So, you’re just about at the end of your patience in finding out what all this has to do with saying thank you overseas, but never fear, here it comes: In due course, our coffees arrived and we said, “Merci, gracias.” Then the waiter started to say “your welcome” in several languages. We kept this up as we paid l’addition as well, leading him to ask us where we were from. Not a deep conversation, but a connection where one might not have happened.

Here’s the list of the ones we have so far:

Thank youEnglish
Danke vellDutch

There will be a lot of gracias in our future, I’m sure, but I’d love to expand my “thank you” list. Please is also a good one to know. Feel free to add to the list, s’il vous plait.

Paris Promenade ou marche, marche, marche

[Oops, this is not Steven talking, it’s Susan!] Not to sound snobby (although sometimes I feel like we do just because of our lifestyle), but we have been in Paris many times and we’ve checked off all the really touristy stuff so we try to explore areas where real Parisians are (and where we may want to live if we can learn some French after we learn Spanish). We are also tried to make sure we can do the loooooong hikes we signed up for in Patagonia and Machu Picchu.

So, this weekend was death march weekend. That’s Steven’s name for them anyway and according to our phones, he’s getting the old man bump. Even though we are walking the same distances and walking them together, his phone always says he’s gone farther than my phone says I have walked (HA! She is just jealous of my ability to out-walk her).

Anyway, Saturday, we took the Metro to Pere Lachaise, but we didn’t play Dead Person Bingo. We just wanted to explore the 19th arrondissement. I thought there was a farmer’s market there so the plan was to buy some lunch and head to Parc Buttes-Chaumont for a picnic. Parisians love a good summer picnic. I didn’t realize that the farmer’s market wasn’t open on Saturdays, but aucun problème. Instead we hit the Carrefore supermarche (I bought curried chicken, was supposed to be served hot, but I put it on a baguette – it was delicious) and headed over to a park in which I heard no English spoken. Excellent!

BTW, we totally decided that we love the 19th. In fact, we LOVE Paris. What are we thinking when we say we want to go somewhere else. Paris is magnetic, electric, parfait! The park was beautiful, the day was beautiful and so we made our typical decision and walked home all the way across Paris. How can you go wrong (Can you say death march?)?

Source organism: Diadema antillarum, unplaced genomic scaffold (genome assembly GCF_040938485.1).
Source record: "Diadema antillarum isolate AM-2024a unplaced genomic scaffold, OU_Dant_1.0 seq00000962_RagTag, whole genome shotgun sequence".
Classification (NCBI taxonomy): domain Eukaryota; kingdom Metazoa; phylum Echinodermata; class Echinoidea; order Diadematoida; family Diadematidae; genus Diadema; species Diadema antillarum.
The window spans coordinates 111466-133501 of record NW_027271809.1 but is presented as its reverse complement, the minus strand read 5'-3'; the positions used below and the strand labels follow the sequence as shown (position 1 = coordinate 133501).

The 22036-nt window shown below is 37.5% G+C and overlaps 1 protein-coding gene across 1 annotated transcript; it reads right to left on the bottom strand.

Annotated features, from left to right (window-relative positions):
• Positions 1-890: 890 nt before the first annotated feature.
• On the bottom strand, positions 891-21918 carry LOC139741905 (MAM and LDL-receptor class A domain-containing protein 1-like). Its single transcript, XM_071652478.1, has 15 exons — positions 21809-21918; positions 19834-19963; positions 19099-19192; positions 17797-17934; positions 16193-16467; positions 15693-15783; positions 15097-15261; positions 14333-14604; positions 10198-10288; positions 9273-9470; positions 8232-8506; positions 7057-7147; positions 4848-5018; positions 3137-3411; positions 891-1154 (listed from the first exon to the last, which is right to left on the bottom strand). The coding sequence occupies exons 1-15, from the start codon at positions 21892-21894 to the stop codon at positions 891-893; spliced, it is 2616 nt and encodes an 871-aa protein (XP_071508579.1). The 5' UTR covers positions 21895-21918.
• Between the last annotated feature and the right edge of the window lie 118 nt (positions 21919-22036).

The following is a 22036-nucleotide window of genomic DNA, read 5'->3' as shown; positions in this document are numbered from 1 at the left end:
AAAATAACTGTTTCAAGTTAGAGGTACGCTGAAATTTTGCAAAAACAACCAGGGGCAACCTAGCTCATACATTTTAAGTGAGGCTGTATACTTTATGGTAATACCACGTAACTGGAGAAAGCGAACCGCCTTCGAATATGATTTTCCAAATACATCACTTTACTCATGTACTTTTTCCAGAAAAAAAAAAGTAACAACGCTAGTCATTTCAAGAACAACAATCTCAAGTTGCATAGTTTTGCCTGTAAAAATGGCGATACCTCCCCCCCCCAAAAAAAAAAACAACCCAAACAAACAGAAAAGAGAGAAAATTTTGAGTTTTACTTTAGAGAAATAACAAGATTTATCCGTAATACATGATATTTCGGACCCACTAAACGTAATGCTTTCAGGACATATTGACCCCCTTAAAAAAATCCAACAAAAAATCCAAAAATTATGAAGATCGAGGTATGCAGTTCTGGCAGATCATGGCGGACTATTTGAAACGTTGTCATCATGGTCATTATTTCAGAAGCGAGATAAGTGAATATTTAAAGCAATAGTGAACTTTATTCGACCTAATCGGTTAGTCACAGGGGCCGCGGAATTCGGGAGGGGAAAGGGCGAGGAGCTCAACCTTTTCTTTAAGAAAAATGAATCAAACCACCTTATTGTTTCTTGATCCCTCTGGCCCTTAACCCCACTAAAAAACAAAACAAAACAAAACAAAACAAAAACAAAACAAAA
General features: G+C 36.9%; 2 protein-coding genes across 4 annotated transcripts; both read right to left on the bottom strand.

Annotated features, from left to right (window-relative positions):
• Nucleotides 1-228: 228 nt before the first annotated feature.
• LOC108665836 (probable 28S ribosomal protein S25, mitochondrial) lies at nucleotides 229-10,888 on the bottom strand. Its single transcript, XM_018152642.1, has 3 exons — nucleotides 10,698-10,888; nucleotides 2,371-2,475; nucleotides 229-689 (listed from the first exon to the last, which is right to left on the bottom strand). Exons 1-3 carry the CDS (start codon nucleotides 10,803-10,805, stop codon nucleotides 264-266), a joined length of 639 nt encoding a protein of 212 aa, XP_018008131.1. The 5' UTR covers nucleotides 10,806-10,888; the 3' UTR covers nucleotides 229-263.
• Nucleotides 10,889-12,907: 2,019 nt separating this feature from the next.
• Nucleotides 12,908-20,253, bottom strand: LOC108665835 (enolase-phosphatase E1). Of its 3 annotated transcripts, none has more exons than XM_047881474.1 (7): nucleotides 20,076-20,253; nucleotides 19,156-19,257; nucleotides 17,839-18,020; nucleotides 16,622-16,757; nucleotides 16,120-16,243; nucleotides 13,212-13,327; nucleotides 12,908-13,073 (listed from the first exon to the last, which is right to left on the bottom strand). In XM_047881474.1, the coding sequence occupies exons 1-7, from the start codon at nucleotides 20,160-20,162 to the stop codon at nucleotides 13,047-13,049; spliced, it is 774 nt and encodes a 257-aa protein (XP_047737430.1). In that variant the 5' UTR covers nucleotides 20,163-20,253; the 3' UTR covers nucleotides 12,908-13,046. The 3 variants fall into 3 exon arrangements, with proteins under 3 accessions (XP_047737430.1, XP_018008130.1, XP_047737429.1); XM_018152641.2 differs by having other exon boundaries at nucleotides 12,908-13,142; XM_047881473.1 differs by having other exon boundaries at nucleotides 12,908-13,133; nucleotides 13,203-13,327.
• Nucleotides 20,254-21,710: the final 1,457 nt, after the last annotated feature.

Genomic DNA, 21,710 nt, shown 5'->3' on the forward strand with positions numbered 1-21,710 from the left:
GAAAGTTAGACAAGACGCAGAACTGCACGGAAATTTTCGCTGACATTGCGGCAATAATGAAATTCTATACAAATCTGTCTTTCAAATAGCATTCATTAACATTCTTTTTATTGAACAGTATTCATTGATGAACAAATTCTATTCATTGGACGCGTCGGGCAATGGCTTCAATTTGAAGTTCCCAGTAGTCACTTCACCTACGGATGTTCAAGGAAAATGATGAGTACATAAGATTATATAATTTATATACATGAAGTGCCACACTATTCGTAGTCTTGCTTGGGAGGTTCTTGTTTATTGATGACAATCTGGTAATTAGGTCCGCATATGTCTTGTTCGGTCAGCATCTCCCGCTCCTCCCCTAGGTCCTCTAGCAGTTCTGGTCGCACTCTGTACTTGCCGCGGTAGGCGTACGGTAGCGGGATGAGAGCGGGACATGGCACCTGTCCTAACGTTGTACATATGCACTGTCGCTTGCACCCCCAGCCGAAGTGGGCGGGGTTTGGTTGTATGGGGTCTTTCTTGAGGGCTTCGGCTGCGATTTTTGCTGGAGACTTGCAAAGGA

On the way home, Saturday my favorite store!

After the park, we headed over to Paris Plages at the canal. There are paddle boats, swimming spots, snack bars, playgrounds, and other fun activities at the water (nice little restaurants which we didn’t stop at because no drinks allowed during the death march!). We had no idea it was there, but we had past it on the Metro on our way to the park and decided to walk that way. One thing we do well is the detour. It’s always worth it to find somewhere on the map and just head over because it looks like something worth seeing.

Sunday, we planned another long walk. One of the fabulous things about Paris is that we really still don’t know it at all. We “live” close (if you are like us and think a 4 km walk is close) to a huge park and Roland Garros and didn’t even know it. Nothing is happening at Roland Garros, but that makes it 3 for 4 grand slam sites I have seen, but not been in. Haven’t been to Melbourne, yet.

Then, we headed to Parc de Bagatelle, which Google said was “more crowded than usual,” but was mostly deserted and beautiful. It’s a botanic garden with a chateau (that was closed) and a few ponds to sit around while you eat your picnic lunch on a perfect Paris day without a cloud in the sky. We ate, admired the roses and then we (I) decided that since we were so close to the Seine, which oxbows around there, we should head over.

The bad part of that was that we accidentally left Paris. Oh no! Technically we were in Neuilly-Sur-Seine, but we could see Paris across the street — phew! The big plus was that we didn’t hear any English, not that we can speak French although a few words are coming back from my four weeks of lessons last year.

This weekend we hit the westernmost park and an eastern park. We walked about 17 miles, most of the time trying to figure out how we would manage to live here … but who knows? We have no plans past our South American jaunt.

Friday night, we met a woman Steven used to work with and her husband and had a very nice Lebanese dinner at al Dar. One of the tough things about travel is that we don’t have much of a social life except with each other, so it was a happy coincidence that their travel overlapped with ours. Life is good.

Re-bonjour Paris

Wow, it has been over a month since our last post. Sorry dear readers. We spent July in Chicago visiting our friends and family and so there didn’t seem to be much to write. We have a love/hate relationship with that city. What we love: our friends and family, the food, the food, the food, the parks are plentiful and beautiful, the lake front, the vibrant night life and of course, the food. What we hate…That winter is 9 months long. I used to say that Chicago in the summer is a Siren calling us to crash into the rocks. It is so beautiful, the weather is so nice, the food so good, the entertainment so plentiful for 2 months of the year. The rest of the year it is like living in a very large freezer.